Along the Pentland Road, 25 May 2017

Sunday, 11 March 2012

Sunday 11 March

Commemorating the first anniversary of the Japanese tsunami put me in mind of that other tsunami, seven years ago on Boxing Day 2004. It was triggered by an earthquake of similar magnitude, but had a far worse loss of life - about a quarter of a million people died on the fringes of the Indian Ocean. Another day worthy of remembrance. In exactly six months from now, we'll have the eleventh anniversary of 9/11.

Today was grey and drizzly in Stornoway, with the odd blink of sunshine behind the clouds.
I spent a large part of the afternoon transcribing more evidence from the Napier Commission of 1883 and the Dewar Commission of 1912. I have also unearthed the predecessor of Lord Napier's report, namely that by Sir John McNeill of 1851; in my possession is the successor report to Napier, taken in 1902. The transcriptions take the shape of cleaning up OCR renditions of scanned images of the original documents.

All these reports show the conditions of crofters and cottars (landless people) in the Highlands and Islands, which (particularly following the potato famine of 1846) was particularly dire in 1851. However, things were still so bad in the 1880s that it something not far off an uprising in the west of Scotland, leading to the setting up of the Napier Commission. Sir John A. Dewar headed up a commission to look into the provision of medical services across the Highlands and Islands, which (in 1912) was poor in this part of the world.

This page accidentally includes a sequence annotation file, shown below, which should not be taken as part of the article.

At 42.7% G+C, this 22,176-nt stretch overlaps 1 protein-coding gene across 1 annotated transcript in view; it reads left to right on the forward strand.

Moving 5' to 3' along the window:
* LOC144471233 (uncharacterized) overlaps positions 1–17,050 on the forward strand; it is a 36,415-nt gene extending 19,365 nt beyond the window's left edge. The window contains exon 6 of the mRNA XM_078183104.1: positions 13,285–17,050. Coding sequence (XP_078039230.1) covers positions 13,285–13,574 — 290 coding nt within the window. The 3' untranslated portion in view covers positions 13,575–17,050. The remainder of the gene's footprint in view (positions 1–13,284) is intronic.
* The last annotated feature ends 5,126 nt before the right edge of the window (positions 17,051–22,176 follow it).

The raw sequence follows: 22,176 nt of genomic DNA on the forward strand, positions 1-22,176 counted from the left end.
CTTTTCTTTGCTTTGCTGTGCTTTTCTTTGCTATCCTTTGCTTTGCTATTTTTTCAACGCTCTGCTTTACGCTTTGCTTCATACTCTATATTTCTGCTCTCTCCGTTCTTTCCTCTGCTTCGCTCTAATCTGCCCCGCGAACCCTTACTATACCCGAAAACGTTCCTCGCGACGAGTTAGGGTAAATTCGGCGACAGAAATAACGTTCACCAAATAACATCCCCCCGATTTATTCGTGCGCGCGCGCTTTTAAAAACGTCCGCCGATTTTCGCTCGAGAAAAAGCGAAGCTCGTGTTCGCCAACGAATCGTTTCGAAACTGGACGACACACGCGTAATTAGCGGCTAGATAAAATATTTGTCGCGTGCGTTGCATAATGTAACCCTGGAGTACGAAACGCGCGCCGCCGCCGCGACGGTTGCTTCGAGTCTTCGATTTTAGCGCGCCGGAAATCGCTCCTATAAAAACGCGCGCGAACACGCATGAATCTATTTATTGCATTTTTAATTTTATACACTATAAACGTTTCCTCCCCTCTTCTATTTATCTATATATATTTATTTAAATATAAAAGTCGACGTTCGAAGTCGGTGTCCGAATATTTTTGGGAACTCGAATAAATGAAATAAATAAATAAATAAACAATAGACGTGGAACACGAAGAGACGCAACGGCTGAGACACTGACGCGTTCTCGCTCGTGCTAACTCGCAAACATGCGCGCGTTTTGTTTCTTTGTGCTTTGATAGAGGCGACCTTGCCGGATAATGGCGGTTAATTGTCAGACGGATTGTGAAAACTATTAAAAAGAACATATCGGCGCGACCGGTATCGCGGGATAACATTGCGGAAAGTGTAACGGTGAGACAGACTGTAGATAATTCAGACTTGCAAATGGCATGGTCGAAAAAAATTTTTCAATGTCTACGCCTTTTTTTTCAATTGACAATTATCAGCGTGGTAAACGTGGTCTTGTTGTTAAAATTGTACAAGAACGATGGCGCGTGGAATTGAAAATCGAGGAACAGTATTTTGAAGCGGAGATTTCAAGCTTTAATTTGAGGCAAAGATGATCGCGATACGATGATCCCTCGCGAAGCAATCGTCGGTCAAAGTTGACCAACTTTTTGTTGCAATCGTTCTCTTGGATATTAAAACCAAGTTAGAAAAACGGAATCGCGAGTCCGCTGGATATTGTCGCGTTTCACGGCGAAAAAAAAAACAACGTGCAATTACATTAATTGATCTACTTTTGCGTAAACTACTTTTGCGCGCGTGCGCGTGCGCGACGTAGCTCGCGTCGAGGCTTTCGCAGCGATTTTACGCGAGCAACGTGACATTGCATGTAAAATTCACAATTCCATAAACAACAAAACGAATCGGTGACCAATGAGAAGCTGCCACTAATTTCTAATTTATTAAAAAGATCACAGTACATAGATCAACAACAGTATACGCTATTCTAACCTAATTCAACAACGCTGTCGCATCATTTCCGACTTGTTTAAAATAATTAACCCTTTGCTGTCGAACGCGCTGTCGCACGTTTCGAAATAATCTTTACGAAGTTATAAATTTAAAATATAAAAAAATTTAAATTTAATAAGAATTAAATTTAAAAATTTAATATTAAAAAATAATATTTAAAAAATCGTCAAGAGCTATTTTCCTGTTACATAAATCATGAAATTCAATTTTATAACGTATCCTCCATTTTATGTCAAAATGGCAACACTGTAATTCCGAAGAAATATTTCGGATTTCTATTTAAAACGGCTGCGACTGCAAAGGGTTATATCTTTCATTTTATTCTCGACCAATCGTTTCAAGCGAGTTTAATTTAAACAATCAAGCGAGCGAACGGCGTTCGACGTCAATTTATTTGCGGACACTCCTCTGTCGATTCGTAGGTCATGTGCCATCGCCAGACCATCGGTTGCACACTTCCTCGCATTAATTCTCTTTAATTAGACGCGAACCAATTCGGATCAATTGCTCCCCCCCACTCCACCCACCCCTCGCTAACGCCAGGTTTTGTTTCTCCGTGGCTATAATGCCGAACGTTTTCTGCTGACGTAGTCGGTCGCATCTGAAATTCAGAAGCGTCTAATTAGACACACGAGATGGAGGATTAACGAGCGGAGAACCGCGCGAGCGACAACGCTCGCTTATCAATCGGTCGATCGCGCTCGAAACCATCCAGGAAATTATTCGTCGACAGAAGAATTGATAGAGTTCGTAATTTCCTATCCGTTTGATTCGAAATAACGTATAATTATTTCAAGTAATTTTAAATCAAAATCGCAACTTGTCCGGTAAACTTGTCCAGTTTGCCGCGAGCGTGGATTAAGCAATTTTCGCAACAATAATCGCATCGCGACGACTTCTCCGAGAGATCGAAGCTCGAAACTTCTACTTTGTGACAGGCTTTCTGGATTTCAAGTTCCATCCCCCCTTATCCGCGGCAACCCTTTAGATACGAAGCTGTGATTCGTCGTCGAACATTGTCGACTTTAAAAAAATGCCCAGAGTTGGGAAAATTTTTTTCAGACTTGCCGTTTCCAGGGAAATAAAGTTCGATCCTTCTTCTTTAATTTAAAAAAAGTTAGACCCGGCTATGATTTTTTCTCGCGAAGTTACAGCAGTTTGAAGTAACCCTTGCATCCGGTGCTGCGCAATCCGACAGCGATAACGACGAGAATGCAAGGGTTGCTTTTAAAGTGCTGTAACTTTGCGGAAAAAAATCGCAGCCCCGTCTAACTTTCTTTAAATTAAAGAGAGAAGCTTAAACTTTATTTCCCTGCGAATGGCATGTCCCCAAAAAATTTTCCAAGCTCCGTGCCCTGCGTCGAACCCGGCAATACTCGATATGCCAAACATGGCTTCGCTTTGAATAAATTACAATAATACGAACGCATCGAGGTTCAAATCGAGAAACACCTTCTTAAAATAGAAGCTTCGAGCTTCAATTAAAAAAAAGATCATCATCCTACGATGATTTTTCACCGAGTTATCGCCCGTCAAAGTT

You'll be hearing more about this from me in the days and weeks to come.

A year ago today

Friday morning, 11 March 2011. Switched on TV to be greeted by scenes of horror from Japan. An earthquake, measuring 9 on the Richter scale, has hit Japan. Half an hour later, a tsunami of up to 40 feet in height has swept onto the country's eastern coastline, causing unbelieveable scenes of devastation. Villages, towns and cities swept away in an instant.

To date, 20,000 people are known to be dead or are still missing.

What followed was even worse. The tsunami knocked out the cooling system of the nuclear plant at Fukushima, leading to a meltdown in three of its reactors. This caused two large explosions, which spread radio-activitiy over a large area. The radio activity will take decades to decay, leaving the area around Fukushima unfit for habitation for generations.

A natural disaster, compounded by a man-made disaster.